There is an old saying that goes, “Debt is an evil – work towards paying it off so that you can maintain a debt free life, with less money stress.” But Donald Trump says that “I am the King of debt. I do love debt. I love debt. I love playing with it”
Most news articles and stories are centered on the negatives of debt, but in reality, there are plenty of positive aspects of personal debt. After all, very few of us could actually afford to purchase a home or attend college without some sort of assistance through credit. The key is to make debt work for you, and not against you.
There are two kinds of debt. They are classified as BAD DEBT and GOOD DEBT.
In simple words, the bad debt pulls out money from your pocket, while good debt adds money into your pocket. Good debt can be used to buy something that will increase in value, where as bad debt decreases value. Unfortunately, most people are stuck in a spiral of bad debt, which is regularly pulling money out of the pocket. It acts as a hurdle in the advancement in your financial life.
The number one example of good debt is a home mortgage. It is considered as an example of good debt because the house will grow in value in the years ahead in addition to providing you with shelter. Education loans can also be considered as good debt as it helps you earn more money over the course of your working life.
Knowing the difference between good debt and bad debt is a very vast and separate topic, which can be discussed in the other post. For now, we shall discuss about bad debt and ways to overcome it.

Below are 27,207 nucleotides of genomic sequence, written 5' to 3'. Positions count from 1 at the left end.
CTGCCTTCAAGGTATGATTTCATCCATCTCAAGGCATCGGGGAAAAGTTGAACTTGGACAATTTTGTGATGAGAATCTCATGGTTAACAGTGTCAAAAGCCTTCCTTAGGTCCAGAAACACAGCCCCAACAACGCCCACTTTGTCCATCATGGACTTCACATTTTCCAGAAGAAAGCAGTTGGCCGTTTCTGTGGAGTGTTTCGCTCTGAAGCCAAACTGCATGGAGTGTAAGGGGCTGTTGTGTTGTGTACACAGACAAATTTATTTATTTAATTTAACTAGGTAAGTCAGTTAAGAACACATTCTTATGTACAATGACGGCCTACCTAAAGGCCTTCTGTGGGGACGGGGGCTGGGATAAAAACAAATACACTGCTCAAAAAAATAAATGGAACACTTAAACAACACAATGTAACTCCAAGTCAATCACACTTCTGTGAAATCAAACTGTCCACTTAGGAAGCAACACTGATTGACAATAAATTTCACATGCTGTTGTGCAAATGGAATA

Before going further, please answer the following questions in yes or no to find out if your debt is good or bad.
- Has your application for credit card or loan been rejected in the recent past?
- Is your CIBIL score not more than 750?
- Do you have more number of non collateral loans?
- Have you missed the payment of any EMI in the recent past?
- Have you missed any loan repayment deadline in the recent past?
- Have you gotten any calls from your banker asking for restructuring of your loan rather than becoming an NPA and then defaulting
If the answer for anyone of the above questions is “yes”, then you are in the spiral of bad debt and need to urgently pay attention to our Debt Management Plan.
What is a Debt Management Plan?
To put it simply, debt management is the act of managing debts. It can also be referred to as consolidation of your bad debt and majorly unsecured debt into one monthly payment, which is sent directly to your creditors by the credit counseling service.
Key Points to Consider
The basics of debt reduction are simple: Cut down on your variable spending and put the extra money toward your debt payments. But outside of fixed monthly bills such as housing or car payments, you probably don't have a precise idea of how you spend most of your money.
- Make a list of your debt: Make a list of all your debt obligations and the interest you're charged for each. Put them in order of interest rate, from highest to lowest. Or you may even put in the order of huge outstanding amount to lowest.
- Match assets and liabilities: This is a cardinal rule at banks, pension funds and insurance companies. It’s also the idea behind target-date mutual funds, which gradually move from stocks to cash over a period of years when you are saving for college or retirement. The idea is to have assets available at the time you’ll need them. So avoid financing a long-term asset, such as a home, with a short-term loan from a credit card. You can’t use the value of your home to pay the bill. Borrowing long-term for a short-term asset spells trouble too. If you take a 10-year loan for a used car you’ll still be paying long after the car is in the junkyard.